How do you prune a lilac that has grown out of control?


I’m looking for help on how to best prune a lilac tree/bush that has grown out of control. 


Liz Stanley,  Horticulture Community Education Assistant

For older common lilac stands (Syringa vulgaris) that need renovation, early spring is an excellent time of year to prune. Pruning when they’re still dormant means that you can see the form of the entire plant.

Start by using thinning cuts. This type of cut removes parts of the plant at its origin. (Try to avoid heading cuts which terminate the ends of branches.)  Remove trunks and branches that are dead, damaged, crossing or unproductive, and weak suckers and watersprouts. When you remove these, the interior will be less crowded and the colony will be able to get more air and sunlight. Yes, some flowers will be sacrificed, but the plant’s health will improve. As you work, stand back and look to see if the overall shape is balanced. Remove trunks as close to the base as possible, leaving no unsightly stumps.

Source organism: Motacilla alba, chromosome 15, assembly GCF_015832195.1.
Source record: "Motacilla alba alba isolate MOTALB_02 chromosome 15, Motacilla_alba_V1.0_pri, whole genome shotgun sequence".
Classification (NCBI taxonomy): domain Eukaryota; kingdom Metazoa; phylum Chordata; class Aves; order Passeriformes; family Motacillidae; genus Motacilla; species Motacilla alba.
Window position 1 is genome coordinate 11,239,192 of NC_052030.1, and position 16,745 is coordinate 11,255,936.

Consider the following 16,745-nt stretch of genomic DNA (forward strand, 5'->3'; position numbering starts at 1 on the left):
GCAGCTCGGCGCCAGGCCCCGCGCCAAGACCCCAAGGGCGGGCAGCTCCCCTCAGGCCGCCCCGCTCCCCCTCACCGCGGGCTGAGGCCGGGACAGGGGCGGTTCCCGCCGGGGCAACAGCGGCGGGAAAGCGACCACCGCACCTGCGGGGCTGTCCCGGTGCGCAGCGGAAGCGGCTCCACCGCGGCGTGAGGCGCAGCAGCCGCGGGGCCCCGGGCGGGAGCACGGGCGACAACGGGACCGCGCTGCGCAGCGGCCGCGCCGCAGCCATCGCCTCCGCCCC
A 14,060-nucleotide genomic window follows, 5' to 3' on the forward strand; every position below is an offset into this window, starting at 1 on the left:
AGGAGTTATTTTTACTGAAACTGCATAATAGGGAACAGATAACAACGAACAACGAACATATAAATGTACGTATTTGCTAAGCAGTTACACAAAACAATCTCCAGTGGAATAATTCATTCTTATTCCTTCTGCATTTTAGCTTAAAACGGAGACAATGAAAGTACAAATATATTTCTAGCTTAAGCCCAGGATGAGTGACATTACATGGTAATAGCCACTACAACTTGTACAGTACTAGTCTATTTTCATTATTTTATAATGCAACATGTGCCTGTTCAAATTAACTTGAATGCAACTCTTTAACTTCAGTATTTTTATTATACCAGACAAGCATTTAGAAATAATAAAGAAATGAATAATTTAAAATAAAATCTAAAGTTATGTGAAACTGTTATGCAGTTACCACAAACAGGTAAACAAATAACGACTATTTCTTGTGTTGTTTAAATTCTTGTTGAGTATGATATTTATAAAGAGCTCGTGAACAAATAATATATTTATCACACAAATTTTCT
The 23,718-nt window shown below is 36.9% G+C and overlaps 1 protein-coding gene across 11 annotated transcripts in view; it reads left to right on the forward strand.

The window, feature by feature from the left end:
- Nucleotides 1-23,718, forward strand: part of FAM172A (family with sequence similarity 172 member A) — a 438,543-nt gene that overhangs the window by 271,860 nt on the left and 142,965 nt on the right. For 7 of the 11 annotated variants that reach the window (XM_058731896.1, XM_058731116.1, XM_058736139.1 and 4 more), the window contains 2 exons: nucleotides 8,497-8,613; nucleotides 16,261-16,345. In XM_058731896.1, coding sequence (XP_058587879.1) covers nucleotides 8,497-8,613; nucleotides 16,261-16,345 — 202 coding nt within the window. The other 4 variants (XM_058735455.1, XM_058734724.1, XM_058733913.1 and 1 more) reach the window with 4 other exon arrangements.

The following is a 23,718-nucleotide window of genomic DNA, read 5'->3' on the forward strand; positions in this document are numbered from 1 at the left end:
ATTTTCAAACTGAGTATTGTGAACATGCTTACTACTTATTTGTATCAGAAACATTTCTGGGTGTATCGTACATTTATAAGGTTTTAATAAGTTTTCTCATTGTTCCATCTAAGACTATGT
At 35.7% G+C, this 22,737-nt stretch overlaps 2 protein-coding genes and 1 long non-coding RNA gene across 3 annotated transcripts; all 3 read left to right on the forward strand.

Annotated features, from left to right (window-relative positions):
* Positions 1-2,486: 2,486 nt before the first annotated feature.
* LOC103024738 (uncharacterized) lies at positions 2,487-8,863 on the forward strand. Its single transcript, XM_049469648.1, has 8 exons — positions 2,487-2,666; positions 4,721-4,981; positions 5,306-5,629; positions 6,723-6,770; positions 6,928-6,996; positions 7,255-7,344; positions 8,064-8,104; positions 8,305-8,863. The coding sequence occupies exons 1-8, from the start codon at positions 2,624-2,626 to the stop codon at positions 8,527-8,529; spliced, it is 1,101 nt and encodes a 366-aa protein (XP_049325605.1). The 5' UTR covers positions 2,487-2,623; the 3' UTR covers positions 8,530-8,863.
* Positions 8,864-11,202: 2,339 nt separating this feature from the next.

You can prune after the lilacs flower, but it’s much harder to see inside the interior if it’s a large lilac. Removing spent flowers makes the lilac look neater, but it probably doesn’t encourage more flowers for the next season.

Here’s our video on Pruning a Lilac Bush.

Here’s our video Pruning Woody Landscape Plants.